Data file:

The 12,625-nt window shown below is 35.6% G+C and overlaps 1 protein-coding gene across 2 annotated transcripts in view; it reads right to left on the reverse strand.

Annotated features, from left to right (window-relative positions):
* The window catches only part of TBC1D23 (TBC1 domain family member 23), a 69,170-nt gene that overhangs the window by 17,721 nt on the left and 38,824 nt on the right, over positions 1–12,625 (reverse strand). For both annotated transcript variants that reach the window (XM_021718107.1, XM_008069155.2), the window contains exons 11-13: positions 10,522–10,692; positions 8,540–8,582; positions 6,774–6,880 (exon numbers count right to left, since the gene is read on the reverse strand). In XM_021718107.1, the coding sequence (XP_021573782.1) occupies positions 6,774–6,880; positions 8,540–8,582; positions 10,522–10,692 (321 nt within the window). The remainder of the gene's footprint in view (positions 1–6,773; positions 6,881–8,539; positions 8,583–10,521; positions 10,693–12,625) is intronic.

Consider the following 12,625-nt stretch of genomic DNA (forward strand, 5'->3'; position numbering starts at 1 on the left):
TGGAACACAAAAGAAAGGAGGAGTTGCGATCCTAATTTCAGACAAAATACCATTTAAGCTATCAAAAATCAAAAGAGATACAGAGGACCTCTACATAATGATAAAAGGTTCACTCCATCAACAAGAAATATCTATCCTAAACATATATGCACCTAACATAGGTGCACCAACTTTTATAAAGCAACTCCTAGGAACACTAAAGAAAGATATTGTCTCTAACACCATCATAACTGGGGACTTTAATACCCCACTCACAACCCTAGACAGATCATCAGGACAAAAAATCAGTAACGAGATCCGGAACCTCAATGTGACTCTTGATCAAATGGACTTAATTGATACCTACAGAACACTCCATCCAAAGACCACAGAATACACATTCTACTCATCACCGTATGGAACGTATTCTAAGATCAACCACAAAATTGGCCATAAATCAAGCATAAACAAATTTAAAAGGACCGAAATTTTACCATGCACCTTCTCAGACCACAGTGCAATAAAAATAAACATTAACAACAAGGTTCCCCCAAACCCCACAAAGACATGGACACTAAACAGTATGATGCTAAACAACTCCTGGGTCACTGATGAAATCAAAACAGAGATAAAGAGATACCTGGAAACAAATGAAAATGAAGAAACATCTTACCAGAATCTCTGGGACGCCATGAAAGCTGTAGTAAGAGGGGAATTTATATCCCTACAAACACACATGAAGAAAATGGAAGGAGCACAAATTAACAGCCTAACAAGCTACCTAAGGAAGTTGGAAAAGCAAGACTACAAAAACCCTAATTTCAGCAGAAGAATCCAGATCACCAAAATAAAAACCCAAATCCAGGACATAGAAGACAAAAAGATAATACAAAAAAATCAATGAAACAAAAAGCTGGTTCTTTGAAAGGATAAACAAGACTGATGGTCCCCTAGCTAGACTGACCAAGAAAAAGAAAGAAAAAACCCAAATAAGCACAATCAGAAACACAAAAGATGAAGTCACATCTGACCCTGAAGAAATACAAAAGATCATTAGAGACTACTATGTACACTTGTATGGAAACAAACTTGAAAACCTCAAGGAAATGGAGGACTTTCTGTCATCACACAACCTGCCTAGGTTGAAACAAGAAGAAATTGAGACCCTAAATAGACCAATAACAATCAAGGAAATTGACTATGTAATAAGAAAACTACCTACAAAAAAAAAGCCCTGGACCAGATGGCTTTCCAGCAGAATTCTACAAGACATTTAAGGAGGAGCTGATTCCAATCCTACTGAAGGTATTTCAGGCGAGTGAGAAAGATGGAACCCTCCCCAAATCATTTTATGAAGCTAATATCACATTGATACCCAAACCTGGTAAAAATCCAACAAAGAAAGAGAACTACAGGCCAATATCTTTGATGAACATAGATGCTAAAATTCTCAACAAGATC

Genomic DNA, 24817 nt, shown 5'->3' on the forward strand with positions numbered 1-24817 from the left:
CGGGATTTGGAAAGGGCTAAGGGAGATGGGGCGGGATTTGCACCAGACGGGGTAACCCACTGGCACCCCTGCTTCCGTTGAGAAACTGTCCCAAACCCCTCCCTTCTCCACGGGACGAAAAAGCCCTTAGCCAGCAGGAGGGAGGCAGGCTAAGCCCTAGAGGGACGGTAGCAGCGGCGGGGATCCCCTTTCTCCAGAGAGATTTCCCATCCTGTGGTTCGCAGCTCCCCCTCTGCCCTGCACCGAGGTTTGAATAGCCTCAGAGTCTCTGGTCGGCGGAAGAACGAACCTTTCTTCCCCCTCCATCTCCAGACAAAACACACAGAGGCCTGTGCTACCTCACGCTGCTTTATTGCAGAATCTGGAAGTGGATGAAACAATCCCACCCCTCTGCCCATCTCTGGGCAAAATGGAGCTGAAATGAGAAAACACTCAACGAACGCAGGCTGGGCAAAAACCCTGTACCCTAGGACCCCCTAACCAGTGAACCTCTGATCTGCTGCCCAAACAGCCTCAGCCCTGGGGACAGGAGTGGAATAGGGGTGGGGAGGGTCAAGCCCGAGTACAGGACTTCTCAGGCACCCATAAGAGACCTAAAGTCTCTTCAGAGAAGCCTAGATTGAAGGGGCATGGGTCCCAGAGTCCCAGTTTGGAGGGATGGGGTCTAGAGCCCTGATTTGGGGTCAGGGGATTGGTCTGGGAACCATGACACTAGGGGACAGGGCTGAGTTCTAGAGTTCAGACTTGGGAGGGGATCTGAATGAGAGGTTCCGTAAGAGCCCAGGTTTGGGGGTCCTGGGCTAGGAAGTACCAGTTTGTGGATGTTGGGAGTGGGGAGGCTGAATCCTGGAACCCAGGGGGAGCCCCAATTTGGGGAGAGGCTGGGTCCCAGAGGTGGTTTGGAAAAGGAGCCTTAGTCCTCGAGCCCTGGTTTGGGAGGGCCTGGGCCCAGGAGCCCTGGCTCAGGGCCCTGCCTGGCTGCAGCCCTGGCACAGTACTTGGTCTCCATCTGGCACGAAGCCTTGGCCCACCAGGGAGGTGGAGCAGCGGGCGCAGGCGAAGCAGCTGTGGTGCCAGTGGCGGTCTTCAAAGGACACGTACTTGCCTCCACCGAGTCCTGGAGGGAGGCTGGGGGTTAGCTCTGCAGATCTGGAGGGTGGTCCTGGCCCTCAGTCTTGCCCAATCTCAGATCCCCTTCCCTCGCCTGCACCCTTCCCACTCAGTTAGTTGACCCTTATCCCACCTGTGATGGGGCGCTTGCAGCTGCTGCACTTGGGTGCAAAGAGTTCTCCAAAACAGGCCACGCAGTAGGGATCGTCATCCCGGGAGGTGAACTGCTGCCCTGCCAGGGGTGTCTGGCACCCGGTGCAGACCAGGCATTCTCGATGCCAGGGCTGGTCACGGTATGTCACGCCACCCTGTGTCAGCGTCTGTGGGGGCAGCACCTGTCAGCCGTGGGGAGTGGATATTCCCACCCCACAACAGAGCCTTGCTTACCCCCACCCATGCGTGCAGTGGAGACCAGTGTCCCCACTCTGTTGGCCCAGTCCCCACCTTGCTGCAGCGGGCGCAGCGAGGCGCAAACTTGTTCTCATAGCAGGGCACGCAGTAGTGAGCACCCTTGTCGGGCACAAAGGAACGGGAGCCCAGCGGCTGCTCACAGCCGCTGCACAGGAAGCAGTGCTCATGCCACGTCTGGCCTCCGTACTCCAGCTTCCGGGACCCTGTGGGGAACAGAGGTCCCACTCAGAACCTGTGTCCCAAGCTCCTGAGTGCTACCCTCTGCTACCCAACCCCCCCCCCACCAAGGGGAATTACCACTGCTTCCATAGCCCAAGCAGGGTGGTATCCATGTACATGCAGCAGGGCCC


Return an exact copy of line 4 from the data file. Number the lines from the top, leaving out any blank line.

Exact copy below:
Consider the following 12,625-nt stretch of genomic DNA (forward strand, 5'->3'; position numbering starts at 1 on the left):